Traffic study to influence school siting decision for Jacksonville
by Laura Gaddy
Jul 26, 2013 | 5553 views |  0 comments | 77 77 recommendations | email to a friend | print
Jacksonville High School and the proposed site of the new elementary school. Photo by Stephen Gross.
Jacksonville High School and the proposed site of the new elementary school. Photo by Stephen Gross.
JACKSONVILLE – The findings of a recent traffic study will help the Jacksonville Board of Education determine where to build a new elementary school, the superintendent said this week.

The study, conducted by Skipper Consulting Inc., suggests building the new school on land across from Jacksonville High School rather than rebuilding it where Kitty Stone Elementary School now stands. The engineering firm made the decision because the site near the high school would offer better traffic flow when parents pick up and drop off their children.

“That gives us some valuable information,” Superintendent Jon Paul Campbell said. “That data will be important for the board.”

The school board decided in the spring to pursue funding for a new elementary school because of the deteriorating condition of a portion of Kitty Stone Elementary. According to the study, it would take 20 minutes to clear the new site of traffic. That’s compared to the 40 minutes to clear traffic at Kitty Stone. The study states that pickup and drop-off periods cause traffic congestion and require daily road closures near the existing site, while “all pickups and drop-offs could be contained on the prospective campus.”

While the new site was evaluated positively for being quicker to clear, the existing site outscored the prospective site in two areas: most students live closer to it, and it has more sidewalks, making it friendly to pedestrians.

The study revealed that 95 percent of Kitty Stone students live within a 10-minute drive of the campus, while 70 percent of students live within 10 minutes of the prospective site.

The study also notes that, aside from the Chief Ladiga Trail, both sites lack bicycle facilities.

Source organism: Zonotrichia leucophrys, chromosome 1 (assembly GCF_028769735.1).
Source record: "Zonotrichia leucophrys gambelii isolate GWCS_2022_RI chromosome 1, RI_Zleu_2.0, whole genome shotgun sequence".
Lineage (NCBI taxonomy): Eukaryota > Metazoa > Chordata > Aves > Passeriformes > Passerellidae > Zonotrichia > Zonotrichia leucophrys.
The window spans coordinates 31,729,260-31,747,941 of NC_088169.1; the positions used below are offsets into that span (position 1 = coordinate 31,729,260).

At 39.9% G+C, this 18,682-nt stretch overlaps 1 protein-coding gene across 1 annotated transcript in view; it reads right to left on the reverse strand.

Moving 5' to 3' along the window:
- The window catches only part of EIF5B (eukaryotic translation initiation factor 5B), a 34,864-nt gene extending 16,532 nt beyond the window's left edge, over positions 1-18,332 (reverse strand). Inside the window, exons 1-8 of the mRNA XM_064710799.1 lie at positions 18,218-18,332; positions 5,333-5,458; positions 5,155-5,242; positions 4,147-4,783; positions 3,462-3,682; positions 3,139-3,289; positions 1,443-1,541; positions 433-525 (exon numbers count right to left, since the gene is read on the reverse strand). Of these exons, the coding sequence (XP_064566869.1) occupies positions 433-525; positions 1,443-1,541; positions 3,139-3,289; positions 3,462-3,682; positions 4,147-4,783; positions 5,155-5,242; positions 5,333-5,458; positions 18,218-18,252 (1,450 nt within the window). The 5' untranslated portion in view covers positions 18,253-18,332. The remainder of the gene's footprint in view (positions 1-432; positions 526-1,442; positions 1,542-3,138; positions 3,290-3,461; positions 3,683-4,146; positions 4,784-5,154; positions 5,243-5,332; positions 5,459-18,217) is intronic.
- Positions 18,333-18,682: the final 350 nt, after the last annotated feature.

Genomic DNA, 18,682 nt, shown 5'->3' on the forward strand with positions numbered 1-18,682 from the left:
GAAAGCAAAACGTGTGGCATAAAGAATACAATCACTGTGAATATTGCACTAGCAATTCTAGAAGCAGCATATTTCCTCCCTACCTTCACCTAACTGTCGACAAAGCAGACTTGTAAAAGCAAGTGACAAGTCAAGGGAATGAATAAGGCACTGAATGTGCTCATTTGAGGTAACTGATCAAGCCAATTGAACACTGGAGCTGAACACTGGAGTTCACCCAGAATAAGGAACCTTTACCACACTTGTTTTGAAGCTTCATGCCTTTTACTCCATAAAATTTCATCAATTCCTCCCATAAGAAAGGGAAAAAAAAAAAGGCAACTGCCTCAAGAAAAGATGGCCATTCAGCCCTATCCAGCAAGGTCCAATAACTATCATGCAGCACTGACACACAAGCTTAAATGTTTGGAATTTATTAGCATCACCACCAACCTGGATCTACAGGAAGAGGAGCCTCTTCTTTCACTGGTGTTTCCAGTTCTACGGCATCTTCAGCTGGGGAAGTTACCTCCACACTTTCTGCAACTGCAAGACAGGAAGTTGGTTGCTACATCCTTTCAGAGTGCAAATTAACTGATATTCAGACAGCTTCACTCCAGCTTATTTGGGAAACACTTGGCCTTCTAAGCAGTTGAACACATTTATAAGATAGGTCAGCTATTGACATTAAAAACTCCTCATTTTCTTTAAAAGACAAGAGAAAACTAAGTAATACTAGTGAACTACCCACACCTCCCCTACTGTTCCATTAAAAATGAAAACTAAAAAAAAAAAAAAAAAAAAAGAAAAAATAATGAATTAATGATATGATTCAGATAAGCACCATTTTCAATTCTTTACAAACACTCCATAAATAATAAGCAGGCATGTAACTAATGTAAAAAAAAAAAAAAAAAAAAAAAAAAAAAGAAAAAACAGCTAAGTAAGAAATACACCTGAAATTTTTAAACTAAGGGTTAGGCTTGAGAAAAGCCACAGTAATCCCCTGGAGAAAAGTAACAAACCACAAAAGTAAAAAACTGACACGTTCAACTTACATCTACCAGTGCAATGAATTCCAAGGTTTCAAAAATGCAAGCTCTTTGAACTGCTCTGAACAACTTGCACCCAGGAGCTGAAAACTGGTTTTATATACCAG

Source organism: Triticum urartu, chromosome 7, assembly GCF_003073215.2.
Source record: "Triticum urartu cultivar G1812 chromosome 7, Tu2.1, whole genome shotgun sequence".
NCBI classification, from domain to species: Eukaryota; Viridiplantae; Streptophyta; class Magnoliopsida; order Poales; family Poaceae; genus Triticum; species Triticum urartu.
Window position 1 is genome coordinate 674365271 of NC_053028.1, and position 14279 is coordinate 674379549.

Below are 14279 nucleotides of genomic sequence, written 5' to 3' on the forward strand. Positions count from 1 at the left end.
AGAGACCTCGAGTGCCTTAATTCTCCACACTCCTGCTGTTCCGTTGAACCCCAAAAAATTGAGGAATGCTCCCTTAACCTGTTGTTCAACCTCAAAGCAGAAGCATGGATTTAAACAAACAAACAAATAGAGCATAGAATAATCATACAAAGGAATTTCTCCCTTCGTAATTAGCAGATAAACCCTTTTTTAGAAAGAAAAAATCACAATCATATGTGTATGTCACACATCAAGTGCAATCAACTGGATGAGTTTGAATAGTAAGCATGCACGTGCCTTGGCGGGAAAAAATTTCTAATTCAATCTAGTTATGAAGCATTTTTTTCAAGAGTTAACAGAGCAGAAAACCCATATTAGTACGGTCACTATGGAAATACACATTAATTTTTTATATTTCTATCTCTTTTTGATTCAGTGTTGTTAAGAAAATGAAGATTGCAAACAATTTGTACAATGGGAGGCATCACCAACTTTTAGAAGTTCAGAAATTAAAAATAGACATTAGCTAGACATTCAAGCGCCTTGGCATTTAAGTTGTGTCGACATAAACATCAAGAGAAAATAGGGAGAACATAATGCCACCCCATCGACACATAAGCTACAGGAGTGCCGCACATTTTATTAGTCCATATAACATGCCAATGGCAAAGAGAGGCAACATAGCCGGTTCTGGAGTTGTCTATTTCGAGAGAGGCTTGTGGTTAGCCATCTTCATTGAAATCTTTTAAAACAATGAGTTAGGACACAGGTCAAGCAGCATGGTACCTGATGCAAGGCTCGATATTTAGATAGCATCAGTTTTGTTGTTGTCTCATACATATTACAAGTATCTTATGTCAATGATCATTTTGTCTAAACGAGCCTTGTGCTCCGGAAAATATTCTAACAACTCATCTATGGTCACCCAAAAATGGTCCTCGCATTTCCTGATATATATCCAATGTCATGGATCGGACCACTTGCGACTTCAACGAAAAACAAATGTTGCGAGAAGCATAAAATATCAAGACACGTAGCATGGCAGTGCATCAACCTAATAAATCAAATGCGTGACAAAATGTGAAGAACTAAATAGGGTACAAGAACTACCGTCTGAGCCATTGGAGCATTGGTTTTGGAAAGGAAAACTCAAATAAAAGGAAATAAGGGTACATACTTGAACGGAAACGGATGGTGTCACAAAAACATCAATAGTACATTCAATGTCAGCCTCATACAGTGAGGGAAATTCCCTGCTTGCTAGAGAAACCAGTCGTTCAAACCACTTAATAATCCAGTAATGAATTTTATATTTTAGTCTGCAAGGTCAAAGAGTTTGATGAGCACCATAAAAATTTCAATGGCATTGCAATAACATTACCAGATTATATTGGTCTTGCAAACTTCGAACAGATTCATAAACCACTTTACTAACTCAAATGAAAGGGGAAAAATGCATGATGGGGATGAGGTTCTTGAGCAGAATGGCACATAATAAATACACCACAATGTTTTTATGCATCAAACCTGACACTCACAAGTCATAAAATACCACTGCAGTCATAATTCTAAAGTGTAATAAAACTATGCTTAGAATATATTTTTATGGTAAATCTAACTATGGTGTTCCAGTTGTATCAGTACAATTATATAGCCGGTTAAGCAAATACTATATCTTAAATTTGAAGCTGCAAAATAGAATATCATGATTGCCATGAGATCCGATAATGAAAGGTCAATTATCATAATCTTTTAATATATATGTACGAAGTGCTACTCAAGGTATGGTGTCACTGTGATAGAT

Some in the community, including board President Mike Poe, have said that they want students to have safe walkable and bikeable routes to school. The city has also placed an emphasis on making the community more accessible to pedestrians and cyclists, adding bike racks to the Public Square, placing “share the road” signs along streets and developing a bicycle advisory committee.

Safe walkable and bikeable routes are also of some importance to Campbell, who said the city is planning to build sidewalks near the prospective site.

“I think there is a clear need for sidewalks in that area,” Campbell said.

The engineering firm also conducted traffic counts on the streets that border the prospective sites. It found that traffic flows on streets near both sites are nearly identical.

Some residents have concerns about the potential changes.

Not far from the proposed new school site is the planned new home for the municipal court, Police Department, jail and Fire Department. It may also include a new City Hall.

Some residents, including Susan Di Biase, who heads a quality of life committee in the city, have said the heart of Jacksonville will become less vital if the school moves.

“Private investment tends to follow public investment,” Di Biase said.

She also said she worries that the traffic volume will create safety problems along George Douthit Drive if the municipal development and new school are built along the road, where the high school and a Walmart already are located.

Officials acknowledge that George Douthit Drive is already one of the busiest roads in town, but they don’t foresee significant traffic problems because of the development. Mayor Johnny Smith said police and fire trucks leaving the city complex will primarily use Branscomb Drive, a block south of George Douthit Drive. Smith added that he doesn’t think the municipal development will significantly increase the traffic volume near it, because he said relatively few people will use it daily.

Campbell said the two schools would dismiss at different times and the study states elementary school traffic would use James Hopkins Road, preventing traffic congestion on George Douthit Drive.

Campbell also said the school system plans to consider several other factors before the board decides where to build the school. One of those factors, public opinion, will likely be of interest to Di Biase and others who share her concerns.

“The impression that people have gotten is that it’s a done deal,” Di Biase said. “I think they just haven’t had the chance to express their views.”

Campbell said the board plans to hold public forums later this summer or early next fall to discuss the development.

Staff writer Laura Gaddy: 256-235-3544. On Twitter @LJohnson_Star.

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